South Africa may look to outlaw spanking at home

Punishment would be deemed a form of assault

Headline Goes Here

DETROIT - The Children's Rights Project, a non-governmental organization based at the University of the Western Cape in South Africa, is working with South Africa's government to draft a bill that would outlaw spanking at home.

If passed, the bill would outlaw corporal punishment in the home. This is the second bid by the organization, after a failed attempt in 2007.

"If a husband beats a wife it's a crime, but if a parents hits a child who is helpless, it's not illegal," Social Development Minister Bathabile Dlamini told the Sunday Times. Under the draft law, parents would be charged with assault if, at home, they used a flat hand on a child's bottom or enacted any other forms of corporal punishment.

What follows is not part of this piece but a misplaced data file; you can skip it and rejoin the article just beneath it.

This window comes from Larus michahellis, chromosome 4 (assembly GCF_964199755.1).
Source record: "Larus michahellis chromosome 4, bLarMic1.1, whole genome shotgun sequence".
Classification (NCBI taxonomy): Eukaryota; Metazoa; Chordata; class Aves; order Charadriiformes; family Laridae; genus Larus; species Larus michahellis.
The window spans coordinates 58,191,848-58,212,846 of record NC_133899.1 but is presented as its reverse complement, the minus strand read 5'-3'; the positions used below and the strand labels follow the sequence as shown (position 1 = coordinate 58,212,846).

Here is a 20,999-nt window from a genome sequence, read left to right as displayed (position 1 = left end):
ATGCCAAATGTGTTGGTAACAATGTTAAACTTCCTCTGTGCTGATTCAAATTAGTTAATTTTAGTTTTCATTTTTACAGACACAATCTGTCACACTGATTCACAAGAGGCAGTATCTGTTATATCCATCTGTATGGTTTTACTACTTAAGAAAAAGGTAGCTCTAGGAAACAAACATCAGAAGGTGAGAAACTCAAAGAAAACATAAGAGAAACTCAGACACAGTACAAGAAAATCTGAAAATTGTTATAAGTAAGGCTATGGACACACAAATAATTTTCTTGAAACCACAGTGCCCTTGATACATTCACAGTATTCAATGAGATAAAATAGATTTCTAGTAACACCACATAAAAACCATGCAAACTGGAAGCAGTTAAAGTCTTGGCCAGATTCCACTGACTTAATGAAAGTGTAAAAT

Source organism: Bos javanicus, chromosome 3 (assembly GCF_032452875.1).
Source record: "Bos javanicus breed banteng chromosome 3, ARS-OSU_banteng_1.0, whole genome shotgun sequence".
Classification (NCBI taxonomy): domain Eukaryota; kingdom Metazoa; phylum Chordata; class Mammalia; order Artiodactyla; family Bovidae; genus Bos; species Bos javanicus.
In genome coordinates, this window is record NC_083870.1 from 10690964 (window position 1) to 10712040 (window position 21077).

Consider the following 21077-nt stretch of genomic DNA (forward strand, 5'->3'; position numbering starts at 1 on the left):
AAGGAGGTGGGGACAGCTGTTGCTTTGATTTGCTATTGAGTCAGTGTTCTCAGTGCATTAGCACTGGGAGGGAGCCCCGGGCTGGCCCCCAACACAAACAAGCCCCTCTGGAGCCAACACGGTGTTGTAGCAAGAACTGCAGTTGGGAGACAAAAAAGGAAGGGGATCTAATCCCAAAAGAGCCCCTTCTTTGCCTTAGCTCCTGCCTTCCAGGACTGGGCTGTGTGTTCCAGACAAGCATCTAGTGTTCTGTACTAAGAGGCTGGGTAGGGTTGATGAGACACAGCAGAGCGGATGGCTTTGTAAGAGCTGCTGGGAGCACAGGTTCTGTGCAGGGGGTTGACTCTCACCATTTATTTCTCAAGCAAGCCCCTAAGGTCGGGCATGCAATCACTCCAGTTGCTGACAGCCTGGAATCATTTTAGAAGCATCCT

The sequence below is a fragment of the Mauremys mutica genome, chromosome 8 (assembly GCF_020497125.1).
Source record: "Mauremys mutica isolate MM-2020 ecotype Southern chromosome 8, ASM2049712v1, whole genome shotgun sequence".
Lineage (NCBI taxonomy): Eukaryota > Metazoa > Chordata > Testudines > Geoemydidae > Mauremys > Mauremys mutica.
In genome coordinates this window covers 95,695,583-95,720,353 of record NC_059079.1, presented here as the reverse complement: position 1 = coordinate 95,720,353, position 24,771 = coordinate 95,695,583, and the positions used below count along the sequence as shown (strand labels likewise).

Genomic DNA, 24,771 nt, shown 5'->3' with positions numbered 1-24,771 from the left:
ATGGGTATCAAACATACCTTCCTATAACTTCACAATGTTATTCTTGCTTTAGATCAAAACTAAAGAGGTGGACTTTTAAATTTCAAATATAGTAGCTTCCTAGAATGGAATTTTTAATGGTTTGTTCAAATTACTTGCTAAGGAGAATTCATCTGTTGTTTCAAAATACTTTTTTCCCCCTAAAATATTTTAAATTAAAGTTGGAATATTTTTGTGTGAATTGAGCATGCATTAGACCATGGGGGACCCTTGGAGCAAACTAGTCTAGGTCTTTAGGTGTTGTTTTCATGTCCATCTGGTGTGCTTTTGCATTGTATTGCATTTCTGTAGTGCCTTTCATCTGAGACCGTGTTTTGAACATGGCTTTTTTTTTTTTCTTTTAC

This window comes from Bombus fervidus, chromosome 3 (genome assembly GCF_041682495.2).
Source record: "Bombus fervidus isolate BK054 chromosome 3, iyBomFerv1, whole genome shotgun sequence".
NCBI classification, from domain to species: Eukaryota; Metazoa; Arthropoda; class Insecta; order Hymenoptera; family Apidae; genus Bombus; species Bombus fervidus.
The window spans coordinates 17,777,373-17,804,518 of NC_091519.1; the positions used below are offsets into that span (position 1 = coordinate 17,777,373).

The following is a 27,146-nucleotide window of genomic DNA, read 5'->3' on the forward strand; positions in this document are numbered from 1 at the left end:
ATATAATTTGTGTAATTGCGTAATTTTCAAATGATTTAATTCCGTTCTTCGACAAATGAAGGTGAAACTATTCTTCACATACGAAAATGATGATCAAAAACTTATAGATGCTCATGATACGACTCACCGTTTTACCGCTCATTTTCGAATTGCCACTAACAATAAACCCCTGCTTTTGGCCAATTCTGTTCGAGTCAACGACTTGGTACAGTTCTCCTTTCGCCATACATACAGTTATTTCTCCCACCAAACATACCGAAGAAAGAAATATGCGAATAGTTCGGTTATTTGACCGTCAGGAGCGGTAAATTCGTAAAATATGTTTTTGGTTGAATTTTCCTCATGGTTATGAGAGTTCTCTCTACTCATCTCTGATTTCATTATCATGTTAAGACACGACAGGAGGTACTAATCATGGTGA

Critics who oppose the law say the move to could have the effect of turning "law-abiding, diligent parents into criminals overnight."

Focus On The Family, a global Christian group, opposes the proposal, but noted to The Times that for most children, "the removal of pleasures or privileges is actually more painful than a spanking."

Finland, Germany, Kenya, Poland, Sweden and Uruguay already have bans on corporal punishments.

Copyright 2013 by All rights reserved. This material may not be published, broadcast, rewritten or redistributed.